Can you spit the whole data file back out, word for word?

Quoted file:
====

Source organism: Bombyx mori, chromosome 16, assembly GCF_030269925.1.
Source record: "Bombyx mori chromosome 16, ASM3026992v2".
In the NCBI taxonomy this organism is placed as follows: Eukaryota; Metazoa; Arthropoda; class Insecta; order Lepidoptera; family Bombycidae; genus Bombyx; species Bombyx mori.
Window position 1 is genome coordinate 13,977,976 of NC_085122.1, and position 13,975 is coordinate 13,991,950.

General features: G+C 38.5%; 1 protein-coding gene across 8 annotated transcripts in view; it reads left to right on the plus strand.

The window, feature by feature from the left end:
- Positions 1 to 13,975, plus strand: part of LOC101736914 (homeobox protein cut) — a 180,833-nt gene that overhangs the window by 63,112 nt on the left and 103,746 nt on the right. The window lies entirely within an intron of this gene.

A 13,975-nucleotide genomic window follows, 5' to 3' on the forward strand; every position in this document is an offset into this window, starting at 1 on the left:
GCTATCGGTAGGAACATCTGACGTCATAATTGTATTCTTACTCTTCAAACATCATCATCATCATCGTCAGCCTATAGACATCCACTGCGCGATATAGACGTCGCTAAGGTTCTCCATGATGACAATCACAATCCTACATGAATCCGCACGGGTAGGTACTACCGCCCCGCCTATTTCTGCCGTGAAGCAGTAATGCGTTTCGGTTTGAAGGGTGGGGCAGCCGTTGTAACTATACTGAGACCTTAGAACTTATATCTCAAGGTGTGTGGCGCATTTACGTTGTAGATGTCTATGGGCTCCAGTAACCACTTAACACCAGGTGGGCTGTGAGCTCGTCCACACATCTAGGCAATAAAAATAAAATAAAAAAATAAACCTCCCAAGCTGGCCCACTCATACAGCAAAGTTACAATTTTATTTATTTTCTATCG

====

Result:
Source organism: Bombyx mori, chromosome 16, assembly GCF_030269925.1.
Source record: "Bombyx mori chromosome 16, ASM3026992v2".
In the NCBI taxonomy this organism is placed as follows: Eukaryota; Metazoa; Arthropoda; class Insecta; order Lepidoptera; family Bombycidae; genus Bombyx; species Bombyx mori.
Window position 1 is genome coordinate 13,977,976 of NC_085122.1, and position 13,975 is coordinate 13,991,950.

General features: G+C 38.5%; 1 protein-coding gene across 8 annotated transcripts in view; it reads left to right on the plus strand.

The window, feature by feature from the left end:
- Positions 1 to 13,975, plus strand: part of LOC101736914 (homeobox protein cut) — a 180,833-nt gene that overhangs the window by 63,112 nt on the left and 103,746 nt on the right. The window lies entirely within an intron of this gene.

A 13,975-nucleotide genomic window follows, 5' to 3' on the forward strand; every position in this document is an offset into this window, starting at 1 on the left:
GCTATCGGTAGGAACATCTGACGTCATAATTGTATTCTTACTCTTCAAACATCATCATCATCATCGTCAGCCTATAGACATCCACTGCGCGATATAGACGTCGCTAAGGTTCTCCATGATGACAATCACAATCCTACATGAATCCGCACGGGTAGGTACTACCGCCCCGCCTATTTCTGCCGTGAAGCAGTAATGCGTTTCGGTTTGAAGGGTGGGGCAGCCGTTGTAACTATACTGAGACCTTAGAACTTATATCTCAAGGTGTGTGGCGCATTTACGTTGTAGATGTCTATGGGCTCCAGTAACCACTTAACACCAGGTGGGCTGTGAGCTCGTCCACACATCTAGGCAATAAAAATAAAATAAAAAAATAAACCTCCCAAGCTGGCCCACTCATACAGCAAAGTTACAATTTTATTTATTTTCTATCG